Web Accessibility for Higher Ed: Takeaways from AHEAD 2017
Each year, higher education professionals and leaders in accessibility gather for the annual Association on Higher Education and Disability conference. For Promet Accessibility, this conference serves as an excellent way for our team to learn about the web accessibility best practices and latest ADA Section 508 standards that are an indispensable part of all web development projects, not just those in the higher education industry.
This year's conference featured thought-provoking topics on web accessibility including: Accommodating Online Learning: Much More than Captions; Developing a Procurement Policy - From Soup to Nuts; Accessible Design is Sustainable Design and sessions that highlight research and data-based practices.
While the key takeaways from each presentation and talk were varied, our team noticed several overarching takeaways from our week spent at AHEAD:
Don't Reinvent the Wheel! Much like the spirit of the open source community that we are accustomed to with Drupal and Wordpress development, the attendees and speakers at AHEAD shared the same message about learning from our peers. Many universities - large and small - are making great strides in providing an accessible environment for students of all abilities, both on and off the web. The more organizations, universities and businesses are willing to share their experiences, collaborate, and learn from one another, the easier our collective path to a fully accessible digital world will be.
Educate Yourself & Your Organization. In order to ensure ADA and WCAG 2.0 compliance for your digital properties, it is crucial for your development team and content editors to fully understand current legal requirements and guidelines for creating accessible content. This will not only provide the best possible user experience for all individuals, but also protect your organization from legal liability.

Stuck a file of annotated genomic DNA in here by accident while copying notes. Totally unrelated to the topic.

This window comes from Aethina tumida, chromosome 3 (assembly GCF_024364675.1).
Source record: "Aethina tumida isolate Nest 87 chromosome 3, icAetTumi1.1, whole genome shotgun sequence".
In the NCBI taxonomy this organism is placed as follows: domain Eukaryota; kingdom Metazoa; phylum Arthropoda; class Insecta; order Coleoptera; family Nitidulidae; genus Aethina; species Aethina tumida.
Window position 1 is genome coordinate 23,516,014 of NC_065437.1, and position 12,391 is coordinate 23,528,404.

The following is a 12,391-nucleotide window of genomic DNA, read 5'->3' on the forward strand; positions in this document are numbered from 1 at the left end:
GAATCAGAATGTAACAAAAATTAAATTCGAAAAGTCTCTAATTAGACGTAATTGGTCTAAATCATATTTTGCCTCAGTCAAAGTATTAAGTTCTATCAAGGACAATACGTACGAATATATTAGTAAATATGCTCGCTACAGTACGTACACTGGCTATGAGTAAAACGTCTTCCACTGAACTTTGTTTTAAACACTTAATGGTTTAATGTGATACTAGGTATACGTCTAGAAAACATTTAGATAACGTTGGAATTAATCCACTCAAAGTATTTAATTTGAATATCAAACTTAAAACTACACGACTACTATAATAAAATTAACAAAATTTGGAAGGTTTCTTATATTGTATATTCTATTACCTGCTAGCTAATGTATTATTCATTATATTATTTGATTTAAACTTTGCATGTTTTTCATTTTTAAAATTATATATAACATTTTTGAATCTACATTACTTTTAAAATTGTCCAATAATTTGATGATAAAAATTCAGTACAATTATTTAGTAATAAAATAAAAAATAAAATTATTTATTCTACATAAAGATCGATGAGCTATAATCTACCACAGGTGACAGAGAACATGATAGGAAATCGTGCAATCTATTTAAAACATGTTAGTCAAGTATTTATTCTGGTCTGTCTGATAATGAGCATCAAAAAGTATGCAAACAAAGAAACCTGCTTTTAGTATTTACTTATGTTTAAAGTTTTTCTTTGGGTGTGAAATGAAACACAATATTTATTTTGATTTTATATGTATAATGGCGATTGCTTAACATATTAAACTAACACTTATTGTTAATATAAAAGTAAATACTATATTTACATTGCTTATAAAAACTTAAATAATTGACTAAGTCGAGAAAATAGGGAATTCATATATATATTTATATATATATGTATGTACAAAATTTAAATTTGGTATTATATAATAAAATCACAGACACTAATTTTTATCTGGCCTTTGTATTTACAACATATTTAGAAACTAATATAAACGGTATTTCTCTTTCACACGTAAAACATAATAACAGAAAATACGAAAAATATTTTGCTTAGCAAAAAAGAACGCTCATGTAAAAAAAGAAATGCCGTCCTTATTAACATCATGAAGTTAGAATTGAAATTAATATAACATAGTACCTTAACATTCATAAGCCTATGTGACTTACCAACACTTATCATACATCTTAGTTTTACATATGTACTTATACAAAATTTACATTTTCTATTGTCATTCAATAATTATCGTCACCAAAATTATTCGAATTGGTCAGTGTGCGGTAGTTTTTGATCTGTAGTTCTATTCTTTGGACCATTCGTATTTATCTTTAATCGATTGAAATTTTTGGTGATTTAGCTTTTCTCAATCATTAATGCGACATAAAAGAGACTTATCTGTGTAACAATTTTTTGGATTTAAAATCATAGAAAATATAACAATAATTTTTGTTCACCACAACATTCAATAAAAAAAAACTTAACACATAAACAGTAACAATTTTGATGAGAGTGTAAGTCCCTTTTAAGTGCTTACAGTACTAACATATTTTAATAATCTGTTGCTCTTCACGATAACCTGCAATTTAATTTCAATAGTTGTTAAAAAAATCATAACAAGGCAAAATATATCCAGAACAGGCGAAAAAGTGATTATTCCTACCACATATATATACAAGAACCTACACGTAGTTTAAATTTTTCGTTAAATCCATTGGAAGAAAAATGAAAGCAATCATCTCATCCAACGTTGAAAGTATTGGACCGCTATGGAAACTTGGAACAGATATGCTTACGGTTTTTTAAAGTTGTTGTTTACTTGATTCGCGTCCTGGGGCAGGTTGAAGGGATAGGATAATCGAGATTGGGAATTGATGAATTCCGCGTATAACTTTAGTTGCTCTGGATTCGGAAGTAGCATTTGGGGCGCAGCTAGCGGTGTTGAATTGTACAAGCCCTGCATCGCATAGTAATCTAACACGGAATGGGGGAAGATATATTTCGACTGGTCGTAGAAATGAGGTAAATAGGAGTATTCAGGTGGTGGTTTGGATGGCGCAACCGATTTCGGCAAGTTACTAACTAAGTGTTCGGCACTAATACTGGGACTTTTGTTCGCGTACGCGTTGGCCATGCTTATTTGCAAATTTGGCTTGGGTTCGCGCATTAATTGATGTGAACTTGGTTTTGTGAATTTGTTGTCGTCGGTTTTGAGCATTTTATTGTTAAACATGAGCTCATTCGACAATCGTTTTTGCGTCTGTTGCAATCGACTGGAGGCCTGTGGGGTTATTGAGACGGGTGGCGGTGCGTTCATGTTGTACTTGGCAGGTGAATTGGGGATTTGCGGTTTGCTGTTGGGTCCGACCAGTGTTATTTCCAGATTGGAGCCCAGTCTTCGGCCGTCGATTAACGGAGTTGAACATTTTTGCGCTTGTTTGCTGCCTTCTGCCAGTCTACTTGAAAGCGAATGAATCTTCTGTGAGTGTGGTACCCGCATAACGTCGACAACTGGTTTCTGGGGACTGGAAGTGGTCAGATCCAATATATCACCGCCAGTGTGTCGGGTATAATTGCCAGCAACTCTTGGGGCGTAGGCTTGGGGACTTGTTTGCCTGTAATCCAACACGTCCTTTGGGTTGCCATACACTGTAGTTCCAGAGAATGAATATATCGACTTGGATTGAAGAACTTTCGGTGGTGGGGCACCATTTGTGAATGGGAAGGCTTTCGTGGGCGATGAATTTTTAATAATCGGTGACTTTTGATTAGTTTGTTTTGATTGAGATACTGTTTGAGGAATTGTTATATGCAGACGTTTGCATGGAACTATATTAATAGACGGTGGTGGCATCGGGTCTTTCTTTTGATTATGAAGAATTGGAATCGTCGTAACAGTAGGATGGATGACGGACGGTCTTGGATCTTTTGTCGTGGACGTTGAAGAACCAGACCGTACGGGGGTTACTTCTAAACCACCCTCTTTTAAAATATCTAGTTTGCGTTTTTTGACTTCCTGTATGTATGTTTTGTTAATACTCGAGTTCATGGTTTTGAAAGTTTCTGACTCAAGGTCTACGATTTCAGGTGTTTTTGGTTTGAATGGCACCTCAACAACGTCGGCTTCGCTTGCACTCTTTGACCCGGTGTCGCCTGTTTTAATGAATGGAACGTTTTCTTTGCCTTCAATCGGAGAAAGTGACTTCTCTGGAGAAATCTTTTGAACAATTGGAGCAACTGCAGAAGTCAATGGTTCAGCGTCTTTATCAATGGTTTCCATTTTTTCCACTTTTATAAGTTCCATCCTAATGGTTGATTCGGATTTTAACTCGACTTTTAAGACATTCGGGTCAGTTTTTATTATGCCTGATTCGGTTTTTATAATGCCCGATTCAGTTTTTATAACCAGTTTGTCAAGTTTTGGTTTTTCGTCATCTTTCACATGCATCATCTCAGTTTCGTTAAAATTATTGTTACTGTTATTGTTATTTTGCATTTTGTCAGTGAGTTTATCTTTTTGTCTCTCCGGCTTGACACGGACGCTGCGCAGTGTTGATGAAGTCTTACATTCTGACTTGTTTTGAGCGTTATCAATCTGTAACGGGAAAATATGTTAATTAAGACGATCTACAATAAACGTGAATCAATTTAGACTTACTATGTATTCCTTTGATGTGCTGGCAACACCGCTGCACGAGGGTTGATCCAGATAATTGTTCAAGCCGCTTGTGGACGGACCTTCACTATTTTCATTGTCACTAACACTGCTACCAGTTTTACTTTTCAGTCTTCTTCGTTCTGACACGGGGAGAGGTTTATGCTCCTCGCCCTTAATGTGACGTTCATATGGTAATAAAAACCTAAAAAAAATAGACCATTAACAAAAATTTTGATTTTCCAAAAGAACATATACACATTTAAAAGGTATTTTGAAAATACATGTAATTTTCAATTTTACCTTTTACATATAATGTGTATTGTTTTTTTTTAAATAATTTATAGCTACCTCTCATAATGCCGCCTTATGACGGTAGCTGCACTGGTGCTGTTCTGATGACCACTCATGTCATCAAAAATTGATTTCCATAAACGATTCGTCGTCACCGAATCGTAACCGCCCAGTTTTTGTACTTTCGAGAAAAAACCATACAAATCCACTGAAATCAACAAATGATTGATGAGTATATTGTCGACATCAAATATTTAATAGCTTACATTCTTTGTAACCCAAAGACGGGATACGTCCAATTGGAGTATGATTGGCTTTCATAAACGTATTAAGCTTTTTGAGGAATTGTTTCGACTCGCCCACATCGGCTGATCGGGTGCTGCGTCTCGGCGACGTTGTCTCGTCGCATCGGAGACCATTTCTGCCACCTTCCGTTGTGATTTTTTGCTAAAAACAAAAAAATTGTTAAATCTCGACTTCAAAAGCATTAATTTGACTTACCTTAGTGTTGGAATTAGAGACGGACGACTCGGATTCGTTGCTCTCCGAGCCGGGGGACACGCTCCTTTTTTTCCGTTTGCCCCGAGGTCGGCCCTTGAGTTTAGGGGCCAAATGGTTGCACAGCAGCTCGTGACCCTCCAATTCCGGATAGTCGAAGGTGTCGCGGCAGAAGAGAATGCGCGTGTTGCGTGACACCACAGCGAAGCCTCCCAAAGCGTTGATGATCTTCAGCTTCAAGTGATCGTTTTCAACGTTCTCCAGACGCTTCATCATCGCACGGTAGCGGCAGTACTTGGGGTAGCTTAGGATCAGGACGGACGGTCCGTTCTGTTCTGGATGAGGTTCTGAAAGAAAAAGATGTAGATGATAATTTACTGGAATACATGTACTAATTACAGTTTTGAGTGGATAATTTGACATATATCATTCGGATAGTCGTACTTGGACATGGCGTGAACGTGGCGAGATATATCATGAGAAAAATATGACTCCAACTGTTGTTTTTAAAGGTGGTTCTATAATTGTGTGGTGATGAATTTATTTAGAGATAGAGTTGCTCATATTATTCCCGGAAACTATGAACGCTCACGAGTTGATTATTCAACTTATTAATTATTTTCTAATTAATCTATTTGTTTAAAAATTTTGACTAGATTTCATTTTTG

Advocating for Accessibility. One topic that was continually addressed across multiple presentations was the need for universities to achieve buy in from their organization in order to allocate budget and resources to address issues in web accessibility and remain compliant. As we have worked with clients across higher ed, government, non-profit, and businesses of all sizes, the same is often true. Unfortunately, web accessibility is often an after thought in the web development process and may not be addressed until there is either 1. a legal compliant filed or 2. an issue raised by someone who is up to speed on the latest ADA or WCAG 2.0 guidelines.
Let's raise the bar together and not leave web accessibility to chance. As professionals in a digital world, it is up to each and every one of us to advocate for an accessible web.
What about accessibility? Isn’t that a part of usability?
And they’re right of course. Unless you’re going to make a blanket statement that people with disability are not apart of your audience, you really can’t say your site is usable unless it’s accessible.
- Steve Krug, Don’t Make Me Think
AHEAD is a professional membership organization for individuals involved in the development of policy and in the provision of quality services to meet the needs of persons with disabilities involved in all areas of higher education. At this time, we boast more than 2,800 members throughout the United States, Canada, England, Australia, Ireland, Northern Ireland, New Zealand, South Africa, Sweden, Japan and Greece. In addition to our International membership, AHEAD is fortunate to have formal partnerships with 31 Regional Affiliates and numerous other professional organizations working to advance equity in higher education for people with disabilities.
Since 1977 AHEAD has delivered quality training to higher education personnel through conferences, workshops, publications and consultation. AHEAD members represent a diverse network of professionals who actively address disability issues on their campuses and in the field of higher education. AHEAD is actively involved in all facets of promoting full and equal participation by individuals with disabilities in higher education; and supporting the systems, institutions, professions, and professionals who attend to the fulfillment of this important mission.